Christophe Valtaud, Martell’s cellar master and a lifelong Cognac resident / ©Martell

Once the blend was finalized, it got another touch of exclusivity with a period of aging in 300-year-old French oak barrels — 120 years older than normal. These ancient trees, first seeded in the House of Martell’s formative years, were chosen because they were reaching the end of their life cycle. Their additional age means their grains are finer, so less sugars are released into the cognac, and it ages more gracefully.

The result is a cognac bursting with dark fruits and floral notes, with just a hint of spice. That reflects perfectly on Château de Chanteloup, which sits in the heart of the Borderies region, known for producing particularly fruity cognacs. It goes against the stereotypical profile of an expensive cognac that dictates it should be both extremely old and full of drying, oaky textures. That is partly Martell’s signature, but also the way the market is moving.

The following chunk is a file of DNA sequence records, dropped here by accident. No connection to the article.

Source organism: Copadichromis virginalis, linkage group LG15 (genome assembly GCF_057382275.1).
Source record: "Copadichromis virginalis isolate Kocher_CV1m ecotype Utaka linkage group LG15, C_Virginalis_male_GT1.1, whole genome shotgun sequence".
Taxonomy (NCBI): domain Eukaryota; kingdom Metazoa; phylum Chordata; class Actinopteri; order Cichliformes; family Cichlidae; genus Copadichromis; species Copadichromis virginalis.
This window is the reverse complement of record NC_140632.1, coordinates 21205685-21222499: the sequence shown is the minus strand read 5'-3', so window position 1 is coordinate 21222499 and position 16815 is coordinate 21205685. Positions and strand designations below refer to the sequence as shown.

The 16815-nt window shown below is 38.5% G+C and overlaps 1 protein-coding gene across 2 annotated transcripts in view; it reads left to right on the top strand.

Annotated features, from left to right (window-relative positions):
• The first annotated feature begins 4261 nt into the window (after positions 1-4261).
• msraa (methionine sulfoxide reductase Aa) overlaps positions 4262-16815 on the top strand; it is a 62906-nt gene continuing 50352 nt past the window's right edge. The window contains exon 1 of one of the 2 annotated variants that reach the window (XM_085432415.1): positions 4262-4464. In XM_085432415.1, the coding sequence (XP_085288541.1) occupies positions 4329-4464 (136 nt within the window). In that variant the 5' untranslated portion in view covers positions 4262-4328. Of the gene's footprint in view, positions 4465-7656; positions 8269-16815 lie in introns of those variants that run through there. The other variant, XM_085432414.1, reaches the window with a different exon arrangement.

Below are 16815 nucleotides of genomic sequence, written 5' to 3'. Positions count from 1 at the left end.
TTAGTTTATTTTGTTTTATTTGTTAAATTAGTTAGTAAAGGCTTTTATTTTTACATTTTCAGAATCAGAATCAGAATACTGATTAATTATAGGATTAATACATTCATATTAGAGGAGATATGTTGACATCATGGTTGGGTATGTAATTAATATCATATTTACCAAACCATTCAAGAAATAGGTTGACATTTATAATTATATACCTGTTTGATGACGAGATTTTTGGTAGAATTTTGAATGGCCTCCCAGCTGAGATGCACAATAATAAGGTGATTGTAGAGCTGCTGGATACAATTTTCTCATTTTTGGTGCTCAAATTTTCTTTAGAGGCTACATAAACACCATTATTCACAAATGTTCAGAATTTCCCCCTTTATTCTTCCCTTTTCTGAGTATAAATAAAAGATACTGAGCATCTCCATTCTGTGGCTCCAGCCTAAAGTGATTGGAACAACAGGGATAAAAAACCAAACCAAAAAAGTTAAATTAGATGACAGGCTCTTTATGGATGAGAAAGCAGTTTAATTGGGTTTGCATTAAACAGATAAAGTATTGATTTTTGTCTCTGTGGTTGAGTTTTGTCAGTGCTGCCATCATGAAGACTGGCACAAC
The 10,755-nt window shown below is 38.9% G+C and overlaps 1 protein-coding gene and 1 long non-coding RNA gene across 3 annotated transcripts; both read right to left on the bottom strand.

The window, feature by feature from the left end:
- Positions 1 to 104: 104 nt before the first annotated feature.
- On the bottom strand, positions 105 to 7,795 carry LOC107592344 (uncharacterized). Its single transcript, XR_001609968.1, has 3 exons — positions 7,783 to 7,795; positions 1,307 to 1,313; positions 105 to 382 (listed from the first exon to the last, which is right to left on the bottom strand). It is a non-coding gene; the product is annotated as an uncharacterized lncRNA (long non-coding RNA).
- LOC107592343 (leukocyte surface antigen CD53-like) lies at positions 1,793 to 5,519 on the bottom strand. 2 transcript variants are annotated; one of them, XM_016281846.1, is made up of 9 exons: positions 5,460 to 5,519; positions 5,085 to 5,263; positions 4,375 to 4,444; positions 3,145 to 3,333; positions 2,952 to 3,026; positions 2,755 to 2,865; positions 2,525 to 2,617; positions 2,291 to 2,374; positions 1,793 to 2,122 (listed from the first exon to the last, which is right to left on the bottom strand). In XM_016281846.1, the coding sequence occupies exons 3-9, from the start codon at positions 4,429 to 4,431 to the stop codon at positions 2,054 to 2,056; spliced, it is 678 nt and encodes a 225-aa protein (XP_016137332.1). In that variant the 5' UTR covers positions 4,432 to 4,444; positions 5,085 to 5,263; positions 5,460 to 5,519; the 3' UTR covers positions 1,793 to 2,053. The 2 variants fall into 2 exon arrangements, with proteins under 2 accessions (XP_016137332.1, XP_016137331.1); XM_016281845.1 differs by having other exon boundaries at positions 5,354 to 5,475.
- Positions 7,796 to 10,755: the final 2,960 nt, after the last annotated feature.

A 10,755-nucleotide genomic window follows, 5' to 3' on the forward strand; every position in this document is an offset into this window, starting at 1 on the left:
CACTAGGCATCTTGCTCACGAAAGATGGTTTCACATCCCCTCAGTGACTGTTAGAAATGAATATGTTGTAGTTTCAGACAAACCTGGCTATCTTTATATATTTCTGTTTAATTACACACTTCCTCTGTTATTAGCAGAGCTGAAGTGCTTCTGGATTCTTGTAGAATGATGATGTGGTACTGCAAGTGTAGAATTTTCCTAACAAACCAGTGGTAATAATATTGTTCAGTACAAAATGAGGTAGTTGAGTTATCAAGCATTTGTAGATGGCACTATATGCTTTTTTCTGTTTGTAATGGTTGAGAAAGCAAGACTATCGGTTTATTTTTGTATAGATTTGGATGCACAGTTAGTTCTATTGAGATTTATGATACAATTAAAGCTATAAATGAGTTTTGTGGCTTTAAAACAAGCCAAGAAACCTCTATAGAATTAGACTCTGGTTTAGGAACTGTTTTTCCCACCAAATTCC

“The key is to understand the strengths and weaknesses of the oldest cognac. The big difference is your emotion when you taste. [Old cognacs] are soft, woody, spicy — that can create memories. Now people want less wood, more fruit and more intensity. This new expression creates something surprising, and that is the target.”

L’or de Jean Martell Château de Chanteloup from $7,500. For information on how to visit Château de Chanteloup, contact visites@martell.com, +33 545 363 498, martell.com

[See also: The Whisky Exchange Cabinet Announces Glenlivet Drop]

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This article appears in the 04 Mar 2024 issue of the New Statesman, Spring 2024